A game of mere inches

Jonas Fortune

I was a witness. With two seconds left against Akron Sunday night, Omni Smith gave one last desperate heave to will his team to victory. The hoop was 66 feet away; the ball traveled 65 and three quarters.

There I stood behind the student section, directly behind Smith as the ball flew the length of the court directly in line with the basket. But the shot came up just short. The team was mere inches away from another Mid-American Conference season title.

Kent State was not supposed to have this type of year – it was a year to restock and rebuild the program after eight years of a dynasty.

Yet “rebuilding” is not in Kent State’s vernacular.

With nine straight seasons of at least 20 wins, Kent State is more than just a basketball team. They are becoming an elite program, perhaps the nation’s best kept secret.

Duke coach Mike Krzyzewski may have put it best after his national powerhouse basketball team narrowly beat the Flashes Dec. 19.

“We were not playing a basketball team,” he said. “We were playing a basketball program and a culture that is accustomed to winning.”

And that program does not believe in rebuilding. For coach Jim Christian, it is more like retooling.

Christian’s coaching job has been remarkable this season, as he has morphed a young and inexperienced squad into an immediate contender.

Sunday night’s loss to rival Akron wasn’t the result of poor effort. The Flashes were all over the floor, literally, diving for every ball. They scratched, clawed and fought, but in the end it just wasn’t enough to match the experience that Lebron’s high school buddies have. Like other times this season, the inexperience of the Flashes caused them to come up inches short.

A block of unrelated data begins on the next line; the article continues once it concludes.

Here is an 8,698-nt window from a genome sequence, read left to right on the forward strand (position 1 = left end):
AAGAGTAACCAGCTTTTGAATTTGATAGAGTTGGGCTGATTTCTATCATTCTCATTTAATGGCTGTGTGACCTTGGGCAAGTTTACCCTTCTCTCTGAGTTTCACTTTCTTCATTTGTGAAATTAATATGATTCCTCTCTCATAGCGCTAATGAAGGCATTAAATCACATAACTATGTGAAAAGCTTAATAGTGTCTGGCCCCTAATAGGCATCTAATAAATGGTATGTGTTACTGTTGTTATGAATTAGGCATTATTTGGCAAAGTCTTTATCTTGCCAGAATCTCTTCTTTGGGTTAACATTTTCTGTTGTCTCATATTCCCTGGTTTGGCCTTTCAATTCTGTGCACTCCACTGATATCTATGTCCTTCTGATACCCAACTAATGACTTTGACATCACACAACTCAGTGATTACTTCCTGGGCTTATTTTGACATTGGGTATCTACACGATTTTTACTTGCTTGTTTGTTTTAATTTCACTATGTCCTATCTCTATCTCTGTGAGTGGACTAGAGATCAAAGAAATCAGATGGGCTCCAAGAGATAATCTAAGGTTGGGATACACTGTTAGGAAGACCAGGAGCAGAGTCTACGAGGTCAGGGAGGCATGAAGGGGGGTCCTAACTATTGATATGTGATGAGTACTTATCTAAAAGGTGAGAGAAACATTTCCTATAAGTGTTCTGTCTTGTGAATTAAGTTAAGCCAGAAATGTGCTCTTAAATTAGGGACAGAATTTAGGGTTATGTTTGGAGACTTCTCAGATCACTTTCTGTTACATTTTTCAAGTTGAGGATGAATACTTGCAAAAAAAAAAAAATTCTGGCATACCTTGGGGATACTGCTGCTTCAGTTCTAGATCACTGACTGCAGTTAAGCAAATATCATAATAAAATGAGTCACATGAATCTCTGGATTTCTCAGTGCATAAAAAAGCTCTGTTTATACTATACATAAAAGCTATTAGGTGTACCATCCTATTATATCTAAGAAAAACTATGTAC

Yet, it doesn’t mean they won’t get it. Not if Christian and his seniors, Armon Gates and Smith, have anything to say about it.

Kent State expects to win every year. They rarely make excuses for a loss, and they simply demand to win the next time. It’s what separates the Flashes from other teams.

It is what makes them an elite program.

With the 2007 First Energy MAC Tournament now upon us, the Flashes aren’t just looking for growth from their young players; they are looking to win it all once again, no matter who is on the court.

So as the buzzer ticks down in the MAC Tournament, I’ll be looking for the ball to be in Smith’s hands once again. The inches missed on Sunday’s final shot may have been miles gained for a young, hungry Flashes squad.

Contact assistant sports editor Jonas Fortune at [email protected].